If you want to have complete flexibility to customize watermark pictures, you can go to the next level and bypass the Watermark gallery altogether. Watch this video to learn how.
Add a "Draft" watermark to your document
Add a picture as a background watermark
If you want to have complete flexibility to customize watermark pictures, you can go to the next level and bypass the Watermark gallery altogether.
I'll show you how.
Double-click the header to open headers and footers. Click INSERT and select the rectangle shape.
Then, draw a rectangle on the page.
Because the header and footer editor is open, we are actually drawing the rectangle in the header of the document, which places it in a layer behind the text, and on all the pages of the document.
To add a picture, go to the DRAWING TOOLS FORMAT tab, click Shape Fill, and click Picture. Select a picture and Insert it.
Now, why did we add the picture to the fill property of the shape, instead of directly to the page?
Because this way we have more options to work with, including transparency.
When you add a picture to a shape, it stretches to fill the shape.
To get it back to its original aspect ratio, click the PICTURE TOOLS FORMAT tab, click Crop, and click Fit.
Then, adjust the crop handles to remove the empty space around the picture.
Click Crop again to turn it off.
Then, go back to the DRAWING TOOLS tab, and remove the Shape Outline.
Now we can resize the picture, move it, or align it automatically, by clicking the DRAWING TOOLS FORMAT tab, clicking Align, clicking Align Center, and Align Middle.
Next, click the Format Shape dialog box launcher, and the FILL and LINE tab.
Now, you can adjust the Transparency, so it doesn’t compete with the text.
Click the Picture tab, and you have settings for Brightness, Contrast, and PICTURE COLOR.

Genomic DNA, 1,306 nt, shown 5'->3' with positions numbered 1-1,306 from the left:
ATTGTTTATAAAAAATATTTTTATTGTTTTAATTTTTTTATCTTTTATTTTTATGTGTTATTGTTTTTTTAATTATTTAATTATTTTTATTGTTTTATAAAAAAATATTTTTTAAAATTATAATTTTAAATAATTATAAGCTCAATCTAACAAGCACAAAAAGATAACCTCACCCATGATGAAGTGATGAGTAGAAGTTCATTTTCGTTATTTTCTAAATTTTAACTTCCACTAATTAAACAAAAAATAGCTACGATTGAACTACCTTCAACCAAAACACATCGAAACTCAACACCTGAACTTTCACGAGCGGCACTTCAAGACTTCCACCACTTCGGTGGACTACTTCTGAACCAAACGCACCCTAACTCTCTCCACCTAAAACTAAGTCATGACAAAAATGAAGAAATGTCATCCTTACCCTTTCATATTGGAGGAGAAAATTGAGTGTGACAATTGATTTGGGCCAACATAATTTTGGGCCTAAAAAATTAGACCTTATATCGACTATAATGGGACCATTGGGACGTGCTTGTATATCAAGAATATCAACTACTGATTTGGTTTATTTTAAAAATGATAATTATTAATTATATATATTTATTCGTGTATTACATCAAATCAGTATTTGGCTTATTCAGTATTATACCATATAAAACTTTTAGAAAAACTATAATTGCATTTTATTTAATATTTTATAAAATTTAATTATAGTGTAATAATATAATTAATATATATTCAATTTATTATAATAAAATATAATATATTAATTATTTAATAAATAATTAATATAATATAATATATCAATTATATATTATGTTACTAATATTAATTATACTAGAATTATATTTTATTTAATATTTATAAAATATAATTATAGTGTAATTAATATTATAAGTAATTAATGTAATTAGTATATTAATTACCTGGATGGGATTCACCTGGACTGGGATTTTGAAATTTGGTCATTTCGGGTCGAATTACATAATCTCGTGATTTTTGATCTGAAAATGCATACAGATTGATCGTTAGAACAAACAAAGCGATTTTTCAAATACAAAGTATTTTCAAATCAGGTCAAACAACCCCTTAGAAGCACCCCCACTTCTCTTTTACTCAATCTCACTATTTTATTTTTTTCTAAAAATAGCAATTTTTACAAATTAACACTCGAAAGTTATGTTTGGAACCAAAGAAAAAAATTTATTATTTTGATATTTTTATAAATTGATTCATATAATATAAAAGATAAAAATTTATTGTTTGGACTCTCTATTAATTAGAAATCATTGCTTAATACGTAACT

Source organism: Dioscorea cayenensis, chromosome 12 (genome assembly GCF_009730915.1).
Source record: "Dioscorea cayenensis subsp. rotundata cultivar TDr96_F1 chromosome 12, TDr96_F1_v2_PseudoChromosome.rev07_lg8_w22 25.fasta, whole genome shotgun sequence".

Try the Sharpness setting to blur the picture slightly, if it has a lot of detail.
For this picture, let's go to the Effects tab, and add ARTISTIC EFFECTS.
This is another tool you can use to reduce the detail of a picture to push it more into the background.
Again, when you want to see what the watermark will look when it's printed, click FILE and Print.
Then, check the pages.
If you are happy with your watermark, you can reuse it in other documents.
Click DESIGN and Watermark. Then, click Save Selection to Watermark Gallery.
Type a name and click OK.
Now, adding the watermark is as easy as looking through the gallery.
So, now you have lots of options for adding and working with watermarks.
The secret is accessing them through the header and footer editor.
And here's something else. Because watermarks are related to headers and footers, you can also use the options on the HEADER & FOOTER TOOLS DESIGN tab.
For example, click Different First Page if you want a different watermark on the first page.
You can also create sections to add different watermarks throughout a document.
Here's the same document without watermarks. I have zoomed back, so you can see three pages of it.
I have also turned on Show/Hide Paragraph Marks, so you can see that. I have added a section break here and here.
Double-click the header and you can see the three sections that were created.
Click Next to go to the Section 2 header, and turn off Link to Previous.
Then click Next to go to section 3 and turn off Link to Previous. By turning off the links, I have isolated the three sections.
Now, I can click the Section 1 header, and INSERT a watermark. To keep it simple, I'll add a star shape.
Then, I can click the Section 2 header, and add a different shape, and go to the third section, and insert a third shape.
Three different custom watermarks created by using sections that were unlinked, and inserting the watermark graphics directly to the header and footer.
So now you know just about everything there is to know about watermarks in Word 2013. For related information, check out the links in the course summary.